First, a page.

Two hearing aids? Left has blue marker and right has red marker, remember red for right.
How To Make Your Hearing Aid Batteries Last Longer
Hearing aid batteries are a fundamental part of being a hearing aid user. Depending on how often you need to change them can depend on the strength of hearing aid amplification you require and hearing aid battery size that hearing aid needs. These factors are not something yourself as a hearing aid user can control however below are some helpful tips to using your batteries more efficiently as well as being able to get that little bit extra from them.
- Firstly make sure your hands are clean when you are putting a fresh battery into your hearing aid. Moisture, dirt or greese can transfer on to the hearing aid battery and interfere with the connection from the battery to your hearing aid.
- Turn your hearing aid off when not using it to save battery life, if you are going through batteries very quickly this could be a sign the aid is not fully being switched off.
- Use your oldest pack of batteries first, the longer a battery has been since it was created and charged the shorter the life the battery will have.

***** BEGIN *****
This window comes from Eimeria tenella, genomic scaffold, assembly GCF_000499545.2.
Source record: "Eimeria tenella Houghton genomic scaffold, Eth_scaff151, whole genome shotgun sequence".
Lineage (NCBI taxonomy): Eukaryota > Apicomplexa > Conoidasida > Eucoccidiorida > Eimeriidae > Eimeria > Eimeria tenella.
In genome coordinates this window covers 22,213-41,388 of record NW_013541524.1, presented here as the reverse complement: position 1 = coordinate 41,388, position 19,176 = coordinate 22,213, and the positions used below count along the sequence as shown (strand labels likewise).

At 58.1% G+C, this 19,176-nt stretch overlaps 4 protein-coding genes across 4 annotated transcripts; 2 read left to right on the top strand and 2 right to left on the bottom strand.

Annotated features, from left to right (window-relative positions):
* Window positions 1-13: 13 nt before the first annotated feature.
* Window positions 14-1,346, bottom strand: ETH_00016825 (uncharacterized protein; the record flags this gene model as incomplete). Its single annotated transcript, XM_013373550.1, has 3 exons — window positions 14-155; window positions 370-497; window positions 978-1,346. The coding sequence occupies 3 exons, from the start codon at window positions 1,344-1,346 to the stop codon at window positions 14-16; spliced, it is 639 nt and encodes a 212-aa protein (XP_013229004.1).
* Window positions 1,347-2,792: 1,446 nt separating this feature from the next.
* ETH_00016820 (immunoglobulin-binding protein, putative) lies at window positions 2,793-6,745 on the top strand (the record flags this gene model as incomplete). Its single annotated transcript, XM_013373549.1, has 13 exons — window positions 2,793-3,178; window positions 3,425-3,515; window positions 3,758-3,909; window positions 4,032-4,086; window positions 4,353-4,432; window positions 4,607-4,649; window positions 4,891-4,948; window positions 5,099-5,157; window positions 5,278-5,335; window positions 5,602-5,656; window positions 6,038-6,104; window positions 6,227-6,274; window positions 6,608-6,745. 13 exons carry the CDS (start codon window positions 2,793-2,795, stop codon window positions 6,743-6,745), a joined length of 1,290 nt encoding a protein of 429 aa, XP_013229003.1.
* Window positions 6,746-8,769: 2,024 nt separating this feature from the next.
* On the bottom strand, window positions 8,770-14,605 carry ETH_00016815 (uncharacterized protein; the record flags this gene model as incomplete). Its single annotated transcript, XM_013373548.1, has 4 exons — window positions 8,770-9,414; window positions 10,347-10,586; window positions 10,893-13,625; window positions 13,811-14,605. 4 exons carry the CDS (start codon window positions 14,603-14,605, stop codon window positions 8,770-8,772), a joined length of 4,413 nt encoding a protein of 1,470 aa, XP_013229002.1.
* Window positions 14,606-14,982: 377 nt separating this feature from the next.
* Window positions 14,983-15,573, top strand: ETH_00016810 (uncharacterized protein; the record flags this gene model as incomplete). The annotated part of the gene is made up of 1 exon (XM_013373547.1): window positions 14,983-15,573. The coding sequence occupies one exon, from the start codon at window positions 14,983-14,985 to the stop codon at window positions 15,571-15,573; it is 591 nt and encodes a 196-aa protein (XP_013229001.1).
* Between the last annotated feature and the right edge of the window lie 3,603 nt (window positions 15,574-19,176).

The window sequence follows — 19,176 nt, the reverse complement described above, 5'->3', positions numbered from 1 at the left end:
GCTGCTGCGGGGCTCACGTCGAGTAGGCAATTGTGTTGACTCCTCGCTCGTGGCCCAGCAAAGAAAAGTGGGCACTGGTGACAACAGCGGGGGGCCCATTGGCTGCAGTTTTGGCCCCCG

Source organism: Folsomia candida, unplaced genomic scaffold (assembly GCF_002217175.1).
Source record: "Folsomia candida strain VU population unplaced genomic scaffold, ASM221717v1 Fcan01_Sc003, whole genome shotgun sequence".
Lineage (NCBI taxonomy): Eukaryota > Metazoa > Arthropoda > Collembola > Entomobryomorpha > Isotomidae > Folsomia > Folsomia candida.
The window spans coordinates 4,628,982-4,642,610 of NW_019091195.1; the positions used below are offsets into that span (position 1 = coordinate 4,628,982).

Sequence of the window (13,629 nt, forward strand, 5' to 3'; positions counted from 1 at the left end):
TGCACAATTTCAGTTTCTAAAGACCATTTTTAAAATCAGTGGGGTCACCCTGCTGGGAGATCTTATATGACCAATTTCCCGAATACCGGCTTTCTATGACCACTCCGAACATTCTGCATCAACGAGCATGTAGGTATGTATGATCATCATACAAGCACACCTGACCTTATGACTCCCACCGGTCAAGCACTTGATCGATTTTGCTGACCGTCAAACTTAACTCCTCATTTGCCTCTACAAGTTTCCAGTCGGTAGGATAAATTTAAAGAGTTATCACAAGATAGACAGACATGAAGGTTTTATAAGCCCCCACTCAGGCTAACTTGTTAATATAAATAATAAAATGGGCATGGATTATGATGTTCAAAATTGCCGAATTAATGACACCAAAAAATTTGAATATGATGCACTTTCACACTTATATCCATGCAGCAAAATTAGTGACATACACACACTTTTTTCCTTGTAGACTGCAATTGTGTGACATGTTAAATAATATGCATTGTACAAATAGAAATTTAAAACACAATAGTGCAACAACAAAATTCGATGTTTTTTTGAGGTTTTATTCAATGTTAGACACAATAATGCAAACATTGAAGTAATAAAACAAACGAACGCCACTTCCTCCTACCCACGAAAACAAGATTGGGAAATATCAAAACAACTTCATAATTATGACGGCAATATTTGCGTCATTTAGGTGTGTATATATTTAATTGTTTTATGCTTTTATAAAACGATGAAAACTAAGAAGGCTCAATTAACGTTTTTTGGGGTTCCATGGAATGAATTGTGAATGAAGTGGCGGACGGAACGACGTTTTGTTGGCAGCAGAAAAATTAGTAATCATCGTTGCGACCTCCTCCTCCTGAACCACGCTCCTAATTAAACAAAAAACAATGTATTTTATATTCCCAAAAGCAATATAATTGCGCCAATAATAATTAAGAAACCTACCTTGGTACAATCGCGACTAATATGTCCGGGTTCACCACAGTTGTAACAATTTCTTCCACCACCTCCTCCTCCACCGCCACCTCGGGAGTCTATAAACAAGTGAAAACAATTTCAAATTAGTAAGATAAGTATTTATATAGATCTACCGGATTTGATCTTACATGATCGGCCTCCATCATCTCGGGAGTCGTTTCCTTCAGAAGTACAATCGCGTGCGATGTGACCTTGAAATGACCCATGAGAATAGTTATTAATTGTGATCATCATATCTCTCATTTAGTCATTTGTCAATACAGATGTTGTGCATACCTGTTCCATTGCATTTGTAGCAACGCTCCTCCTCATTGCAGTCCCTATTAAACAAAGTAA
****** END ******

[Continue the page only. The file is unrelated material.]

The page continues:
- Don't take the sticky tab of the hearing aid till you are ready to use. Once this is removed the battery takes a few minutes to become activated once exposed to the air. If you remove the sticker and do not put your battery into the hearing aid till a few hours later you may have wasted crucial battery life.
- Make sure your hearing aid has a battery low warning beep, check with your audiologist if you do not have this. This little alert will allow you to keep an eye or should we say 'ear' out for when your battery is running low.
- Give the battery compartment of your hearing aid time to 'breathe'. While your hearing aid is sat in your ear, moisture and condensation can acculate around your hearing aid. Leaving your battery compartment open from time to time to dry out will help provent corrosion.
- If you have problems with dexterity using a magnet to lift the battery out of the packet and placing in to the hearing aid draw can be easier on the fingers. Your audiologist may be able to provide you with a tool, or give advice on where to purchase a tool with a small magnet on.
- Always keep a spare packet of batteries in your bag or wallet, just in case. This will save you from any potential missed conservations.
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